Fiscal Policy and Taxes

08.12.2017 |

Episode #9 of the course Fundamentals of economics by Dr. Michael McDonald


While monetary policy is one of the most important systems for controlling the economy of modern nations, it is not the only tool at the disposal of governments. The other major system for helping manage a country’s economy that we’re going to cover today is called fiscal policy. Run properly, fiscal policy and monetary policy can work in tandem to help ensure effective economic management.


Government as a Stabilizer

The basic idea behind fiscal policy is that governments can act as a stabilizing force to keep the economy of a country moving forward. Since governments do not exist to make a profit like corporations and they have no need to save money for the future like consumers, in theory, governments can step in to help an economy when needed.

Consider an economy in a recession. In recessions, consumers spend less money, and businesses look for ways to cut costs, such as delaying investments and firing employees. In this situation, there is a lack of demand for many products and services across the economy, and governments can play a role by helping to stimulate that demand. It may do so either by encouraging individuals and businesses to spend more through tax cuts or by spending money directly on things like building new roads or buying new military equipment.

At the same time, when an economy is growing too strongly and at risk of overheating, governments can help keep growth to a sustainable pace by spending less money directly or by trying to slow the pace of spending in the economy as a whole. In general, governments want to avoid having the economy grow too quickly, because that risks creating unsustainable conditions that lead to a major recession.


The Role of Tax Cuts in Spurring the Economy

In addition to directly spending more or less money on roads and the military, governments can indirectly speed up or slow down the economy by altering tax policy. Tax cuts in particular can be used to stimulate the economy during a recession or slow the economy if it is overheating (the latter approach is much rarer).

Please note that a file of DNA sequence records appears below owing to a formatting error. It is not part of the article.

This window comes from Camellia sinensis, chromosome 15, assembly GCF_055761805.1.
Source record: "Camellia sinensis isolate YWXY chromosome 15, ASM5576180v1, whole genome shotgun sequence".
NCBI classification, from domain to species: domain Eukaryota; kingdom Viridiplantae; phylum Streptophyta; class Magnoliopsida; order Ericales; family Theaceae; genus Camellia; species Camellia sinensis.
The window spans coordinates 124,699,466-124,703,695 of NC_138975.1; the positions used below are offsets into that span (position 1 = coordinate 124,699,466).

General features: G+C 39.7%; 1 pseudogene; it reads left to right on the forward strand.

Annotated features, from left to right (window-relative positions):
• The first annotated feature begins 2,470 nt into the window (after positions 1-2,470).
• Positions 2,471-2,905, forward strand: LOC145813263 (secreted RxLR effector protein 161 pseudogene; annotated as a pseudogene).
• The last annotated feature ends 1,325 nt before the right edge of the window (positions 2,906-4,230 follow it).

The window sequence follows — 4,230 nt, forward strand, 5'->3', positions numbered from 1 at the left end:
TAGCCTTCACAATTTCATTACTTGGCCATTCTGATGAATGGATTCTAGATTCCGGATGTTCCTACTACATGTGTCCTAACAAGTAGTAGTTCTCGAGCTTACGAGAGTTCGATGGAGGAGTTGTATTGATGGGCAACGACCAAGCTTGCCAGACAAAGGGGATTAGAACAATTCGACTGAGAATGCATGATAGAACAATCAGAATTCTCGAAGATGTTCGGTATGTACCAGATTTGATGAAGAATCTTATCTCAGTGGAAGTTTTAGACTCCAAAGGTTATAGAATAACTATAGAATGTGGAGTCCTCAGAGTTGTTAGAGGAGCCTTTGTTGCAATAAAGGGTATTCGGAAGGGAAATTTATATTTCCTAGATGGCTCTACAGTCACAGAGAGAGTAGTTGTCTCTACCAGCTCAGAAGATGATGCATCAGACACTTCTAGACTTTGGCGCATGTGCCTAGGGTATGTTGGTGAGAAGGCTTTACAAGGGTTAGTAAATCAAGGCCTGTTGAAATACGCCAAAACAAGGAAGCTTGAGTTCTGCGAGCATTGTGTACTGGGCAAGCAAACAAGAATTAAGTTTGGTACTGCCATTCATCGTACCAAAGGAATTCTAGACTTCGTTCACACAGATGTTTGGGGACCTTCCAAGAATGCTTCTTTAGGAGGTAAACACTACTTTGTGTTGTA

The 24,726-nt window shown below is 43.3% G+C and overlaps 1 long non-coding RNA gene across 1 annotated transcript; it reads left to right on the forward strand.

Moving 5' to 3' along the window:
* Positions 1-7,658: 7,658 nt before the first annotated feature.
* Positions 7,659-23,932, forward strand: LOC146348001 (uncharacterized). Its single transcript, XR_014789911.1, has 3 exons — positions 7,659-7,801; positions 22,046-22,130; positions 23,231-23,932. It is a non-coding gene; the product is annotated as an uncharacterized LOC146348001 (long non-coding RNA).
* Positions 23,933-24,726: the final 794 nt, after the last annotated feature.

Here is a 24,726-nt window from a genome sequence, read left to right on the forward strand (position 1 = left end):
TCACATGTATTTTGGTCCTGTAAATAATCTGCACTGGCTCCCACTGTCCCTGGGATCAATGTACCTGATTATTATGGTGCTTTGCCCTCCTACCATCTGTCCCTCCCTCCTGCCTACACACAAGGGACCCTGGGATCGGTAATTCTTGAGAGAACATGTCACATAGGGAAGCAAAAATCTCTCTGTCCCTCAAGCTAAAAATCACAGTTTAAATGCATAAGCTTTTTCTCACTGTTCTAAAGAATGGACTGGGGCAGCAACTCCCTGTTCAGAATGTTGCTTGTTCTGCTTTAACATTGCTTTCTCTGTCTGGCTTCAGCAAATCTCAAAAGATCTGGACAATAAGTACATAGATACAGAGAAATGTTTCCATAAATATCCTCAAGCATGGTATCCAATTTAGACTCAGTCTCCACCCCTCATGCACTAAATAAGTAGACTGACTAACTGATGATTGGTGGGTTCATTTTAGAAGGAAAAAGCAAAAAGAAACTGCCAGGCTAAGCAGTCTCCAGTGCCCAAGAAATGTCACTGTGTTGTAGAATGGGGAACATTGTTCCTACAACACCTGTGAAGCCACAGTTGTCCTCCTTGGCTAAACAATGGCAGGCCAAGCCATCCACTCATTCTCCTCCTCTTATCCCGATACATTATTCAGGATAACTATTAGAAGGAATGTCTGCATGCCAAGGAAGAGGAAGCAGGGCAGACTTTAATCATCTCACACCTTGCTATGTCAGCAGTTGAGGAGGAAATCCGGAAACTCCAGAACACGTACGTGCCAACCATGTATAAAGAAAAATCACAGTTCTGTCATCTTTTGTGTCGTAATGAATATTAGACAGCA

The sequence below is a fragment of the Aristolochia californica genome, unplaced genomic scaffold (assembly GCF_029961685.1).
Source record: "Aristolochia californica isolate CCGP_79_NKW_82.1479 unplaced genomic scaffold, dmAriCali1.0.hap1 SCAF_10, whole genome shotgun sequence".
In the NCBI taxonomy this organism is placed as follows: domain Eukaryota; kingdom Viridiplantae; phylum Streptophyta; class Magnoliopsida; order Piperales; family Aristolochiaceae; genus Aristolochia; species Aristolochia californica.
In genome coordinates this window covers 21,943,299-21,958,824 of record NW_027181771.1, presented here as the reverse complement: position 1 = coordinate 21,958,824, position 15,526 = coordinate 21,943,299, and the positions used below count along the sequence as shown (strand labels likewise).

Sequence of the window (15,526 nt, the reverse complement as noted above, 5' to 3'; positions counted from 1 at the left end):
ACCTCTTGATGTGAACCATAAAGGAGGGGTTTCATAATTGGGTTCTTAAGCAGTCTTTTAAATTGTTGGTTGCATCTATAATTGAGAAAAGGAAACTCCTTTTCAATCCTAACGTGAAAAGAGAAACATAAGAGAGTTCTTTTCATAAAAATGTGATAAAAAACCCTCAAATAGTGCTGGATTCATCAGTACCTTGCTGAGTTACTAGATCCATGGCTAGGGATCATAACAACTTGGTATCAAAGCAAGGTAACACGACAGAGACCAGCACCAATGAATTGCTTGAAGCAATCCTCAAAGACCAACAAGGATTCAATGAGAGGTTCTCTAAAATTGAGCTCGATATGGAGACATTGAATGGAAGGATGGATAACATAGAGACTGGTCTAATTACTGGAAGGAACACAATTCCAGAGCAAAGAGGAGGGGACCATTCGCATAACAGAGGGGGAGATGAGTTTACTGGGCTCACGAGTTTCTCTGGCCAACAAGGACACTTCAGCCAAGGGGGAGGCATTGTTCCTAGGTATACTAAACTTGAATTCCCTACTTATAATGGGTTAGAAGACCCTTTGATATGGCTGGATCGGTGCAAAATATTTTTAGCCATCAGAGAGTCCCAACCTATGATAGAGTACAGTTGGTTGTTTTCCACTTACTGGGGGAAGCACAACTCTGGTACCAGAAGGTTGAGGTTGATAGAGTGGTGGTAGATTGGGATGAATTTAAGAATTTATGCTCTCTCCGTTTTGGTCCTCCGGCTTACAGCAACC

In recent years, the US, various European countries, and Japan have all altered taxes to help manage the economy. Tax cuts during a recession often provide the general public with direct cash under the assumption that the public will spend that money, which in turn increases demand for a wide range of goods and services.


(Political) Lags and Problems with Using Fiscal Policy

While monetary policy can only indirectly influence the economy through the use of interest rates, fiscal policy can directly stimulate economic demand. However, fiscal policy also suffers from major drawbacks.

First, while monetary policy is conducted by the Central Bank and thus is relatively quick to implement, fiscal policy is generally carried out by the legislature of a country. As a result, the process is often slow and can take months to be completed, even after a problem is recognized. This issue is known as the lag problem.

In addition, there is often little political will to make tough choices regarding fiscal policy. Politicians frequently attempt to direct government spending to favored projects, rather than those projects that will create the most economic benefit. It’s a common situation when politicians are loathe to cut spending or raise taxes even after the economy rationale for such a stimulus has dissipated.

For these reasons, fiscal policy is often viewed by economists as a secondary tool to be used in managing the economy and one that is best left unused except in the case of severe economic problems.

Tomorrow, we will learn about inflation, a phenomenon that governments try to avoid and one risk from an economy that is growing at an unsustainable pace.


Recommended book

Capital in the Twenty-First Century by Thomas Piketty


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